Political alienation

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Political alienation refers to an individual citizen's relatively enduring sense of estrangement from or rejection of the prevailing political system.

Political alienation falls into two broad categories: political incapability and political discontentment. In the first instance, alienation is forced upon the individual by their environment, whereas in the second case it is voluntarily chosen by them.[1]

There are four different ways in which political alienation may be expressed:[2]

  1. Political powerlessness. An individual's feeling that they cannot affect the actions of the government.
  2. Political meaninglessness. An individual's perception that political decisions are unclear and unpredictable.
  3. Political normlessness. An individual's perception that norms or rules intended to govern political relations are broken down, and that departures from prescribed behavior are common.
  4. Political isolation. An individual's rejection of political norms and goals that are widely held and shared by other members of a society.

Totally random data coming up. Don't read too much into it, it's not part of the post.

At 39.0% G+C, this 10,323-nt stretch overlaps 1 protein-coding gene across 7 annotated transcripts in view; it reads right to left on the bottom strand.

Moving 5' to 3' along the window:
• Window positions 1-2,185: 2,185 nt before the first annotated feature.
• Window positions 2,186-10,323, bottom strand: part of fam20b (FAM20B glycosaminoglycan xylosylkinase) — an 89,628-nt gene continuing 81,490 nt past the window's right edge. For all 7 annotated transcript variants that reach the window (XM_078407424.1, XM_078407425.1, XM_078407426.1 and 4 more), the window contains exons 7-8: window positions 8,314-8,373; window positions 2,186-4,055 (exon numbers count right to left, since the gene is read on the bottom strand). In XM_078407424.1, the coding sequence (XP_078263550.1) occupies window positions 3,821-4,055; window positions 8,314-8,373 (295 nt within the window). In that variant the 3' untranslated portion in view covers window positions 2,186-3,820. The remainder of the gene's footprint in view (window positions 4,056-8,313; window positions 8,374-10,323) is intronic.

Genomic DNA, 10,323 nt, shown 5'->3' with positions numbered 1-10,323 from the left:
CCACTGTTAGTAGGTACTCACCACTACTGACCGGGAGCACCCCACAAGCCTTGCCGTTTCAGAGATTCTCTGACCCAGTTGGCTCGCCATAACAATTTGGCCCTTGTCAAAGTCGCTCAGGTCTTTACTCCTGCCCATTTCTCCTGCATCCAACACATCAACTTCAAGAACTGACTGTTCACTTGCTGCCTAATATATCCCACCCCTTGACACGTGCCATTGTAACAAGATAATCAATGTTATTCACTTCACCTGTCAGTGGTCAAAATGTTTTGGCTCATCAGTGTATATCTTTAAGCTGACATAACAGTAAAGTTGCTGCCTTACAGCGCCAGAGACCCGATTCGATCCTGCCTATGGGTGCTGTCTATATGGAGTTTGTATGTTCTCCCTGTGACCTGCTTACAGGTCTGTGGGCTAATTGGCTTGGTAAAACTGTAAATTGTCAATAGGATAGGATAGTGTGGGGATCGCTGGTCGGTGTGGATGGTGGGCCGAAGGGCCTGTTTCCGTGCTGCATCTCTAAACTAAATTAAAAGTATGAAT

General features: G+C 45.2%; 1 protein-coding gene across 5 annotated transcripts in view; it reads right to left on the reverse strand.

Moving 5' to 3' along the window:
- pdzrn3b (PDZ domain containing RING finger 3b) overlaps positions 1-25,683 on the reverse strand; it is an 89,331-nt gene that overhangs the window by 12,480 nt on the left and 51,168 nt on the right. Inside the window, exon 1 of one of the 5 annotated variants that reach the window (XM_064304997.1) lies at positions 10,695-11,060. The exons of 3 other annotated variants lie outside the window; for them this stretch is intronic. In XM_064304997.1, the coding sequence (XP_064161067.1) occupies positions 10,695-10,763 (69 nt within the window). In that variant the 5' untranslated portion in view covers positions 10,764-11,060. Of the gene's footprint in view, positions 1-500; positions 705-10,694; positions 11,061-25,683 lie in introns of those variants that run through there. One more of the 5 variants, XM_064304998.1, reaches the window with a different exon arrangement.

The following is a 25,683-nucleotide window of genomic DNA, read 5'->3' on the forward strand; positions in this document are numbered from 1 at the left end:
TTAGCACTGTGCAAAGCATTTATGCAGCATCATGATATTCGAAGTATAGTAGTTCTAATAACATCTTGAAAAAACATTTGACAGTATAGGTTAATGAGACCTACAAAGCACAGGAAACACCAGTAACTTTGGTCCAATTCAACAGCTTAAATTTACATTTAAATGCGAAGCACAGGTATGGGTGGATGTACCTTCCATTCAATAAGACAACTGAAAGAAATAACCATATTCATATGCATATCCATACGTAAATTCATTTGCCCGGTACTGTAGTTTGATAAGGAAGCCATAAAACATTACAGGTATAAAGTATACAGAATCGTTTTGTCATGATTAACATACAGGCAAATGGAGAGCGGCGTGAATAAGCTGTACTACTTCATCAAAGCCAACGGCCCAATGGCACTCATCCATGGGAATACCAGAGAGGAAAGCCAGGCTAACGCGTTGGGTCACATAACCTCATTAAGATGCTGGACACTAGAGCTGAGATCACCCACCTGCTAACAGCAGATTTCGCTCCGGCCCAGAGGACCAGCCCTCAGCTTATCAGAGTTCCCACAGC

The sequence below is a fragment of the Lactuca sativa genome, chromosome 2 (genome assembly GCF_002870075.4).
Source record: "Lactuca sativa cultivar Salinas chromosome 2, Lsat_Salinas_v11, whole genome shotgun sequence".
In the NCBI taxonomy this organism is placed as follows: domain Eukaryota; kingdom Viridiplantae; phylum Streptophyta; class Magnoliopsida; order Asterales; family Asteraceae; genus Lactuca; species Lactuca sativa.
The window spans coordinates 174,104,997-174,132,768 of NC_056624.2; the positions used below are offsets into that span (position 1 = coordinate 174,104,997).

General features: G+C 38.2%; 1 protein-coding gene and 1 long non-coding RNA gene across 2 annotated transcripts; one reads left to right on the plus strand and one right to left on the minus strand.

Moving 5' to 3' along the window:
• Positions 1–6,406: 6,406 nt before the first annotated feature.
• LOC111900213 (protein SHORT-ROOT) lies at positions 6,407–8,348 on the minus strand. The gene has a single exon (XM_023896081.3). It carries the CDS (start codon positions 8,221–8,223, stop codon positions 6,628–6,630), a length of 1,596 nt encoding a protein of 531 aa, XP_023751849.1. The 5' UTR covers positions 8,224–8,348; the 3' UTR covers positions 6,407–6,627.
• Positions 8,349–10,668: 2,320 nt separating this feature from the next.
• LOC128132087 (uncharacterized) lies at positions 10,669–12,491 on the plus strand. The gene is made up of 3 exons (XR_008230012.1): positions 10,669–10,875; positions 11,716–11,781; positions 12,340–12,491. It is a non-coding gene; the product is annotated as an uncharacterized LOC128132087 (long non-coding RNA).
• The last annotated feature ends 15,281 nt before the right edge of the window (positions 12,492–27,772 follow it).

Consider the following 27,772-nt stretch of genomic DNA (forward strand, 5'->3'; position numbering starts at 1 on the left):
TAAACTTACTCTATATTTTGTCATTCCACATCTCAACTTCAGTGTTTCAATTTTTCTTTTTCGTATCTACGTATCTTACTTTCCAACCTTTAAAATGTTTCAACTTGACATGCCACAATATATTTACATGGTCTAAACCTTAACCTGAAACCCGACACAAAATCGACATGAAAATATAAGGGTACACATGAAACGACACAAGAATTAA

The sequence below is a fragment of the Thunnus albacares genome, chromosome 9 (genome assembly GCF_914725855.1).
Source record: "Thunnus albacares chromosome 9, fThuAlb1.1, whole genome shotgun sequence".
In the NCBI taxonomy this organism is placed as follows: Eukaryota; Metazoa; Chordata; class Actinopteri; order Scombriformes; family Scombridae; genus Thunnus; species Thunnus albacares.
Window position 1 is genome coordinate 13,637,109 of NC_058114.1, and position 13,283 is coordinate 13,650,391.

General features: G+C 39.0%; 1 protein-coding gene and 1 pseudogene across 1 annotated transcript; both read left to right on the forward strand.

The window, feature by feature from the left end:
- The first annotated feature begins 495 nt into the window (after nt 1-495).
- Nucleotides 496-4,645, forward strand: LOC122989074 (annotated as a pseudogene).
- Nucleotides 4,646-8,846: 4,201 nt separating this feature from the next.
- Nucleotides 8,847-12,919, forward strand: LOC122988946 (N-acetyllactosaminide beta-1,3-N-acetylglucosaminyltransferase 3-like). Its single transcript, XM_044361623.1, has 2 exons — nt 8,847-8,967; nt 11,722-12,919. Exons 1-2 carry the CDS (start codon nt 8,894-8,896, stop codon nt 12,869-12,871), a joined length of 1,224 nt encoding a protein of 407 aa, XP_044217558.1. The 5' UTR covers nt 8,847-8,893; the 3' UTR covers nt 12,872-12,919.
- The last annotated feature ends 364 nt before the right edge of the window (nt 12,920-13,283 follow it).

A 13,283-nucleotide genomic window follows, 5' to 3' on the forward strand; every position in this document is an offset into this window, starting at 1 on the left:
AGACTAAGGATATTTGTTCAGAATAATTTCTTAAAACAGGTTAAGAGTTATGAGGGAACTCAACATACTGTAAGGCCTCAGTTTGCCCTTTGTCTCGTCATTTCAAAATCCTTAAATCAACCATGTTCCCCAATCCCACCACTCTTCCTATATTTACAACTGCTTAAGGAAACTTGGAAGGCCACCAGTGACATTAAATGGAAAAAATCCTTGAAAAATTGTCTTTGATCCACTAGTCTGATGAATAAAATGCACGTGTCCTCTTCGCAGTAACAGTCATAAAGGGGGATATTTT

Political alienation is adversely related to political efficacy.[1][2]

The most common electoral consequences of political alienation are abstention and protest voting.[1][2]

See also[edit]

References[edit]

  1. ^ a b c Olsen, Marvin E. (1968). "Two Categories of Political Alienation". Social Forces 47. Retrieved 2011-06-21. 
  2. ^ a b c Finifter, Ada W. (June 1970). "Dimensions of Political Alienation". The American Political Science Review. JSTOR 1953840. 

External links[edit]

Lesson Plan for The Encyclopedia of Democracy - Congressional Quarterly Books: Political alienation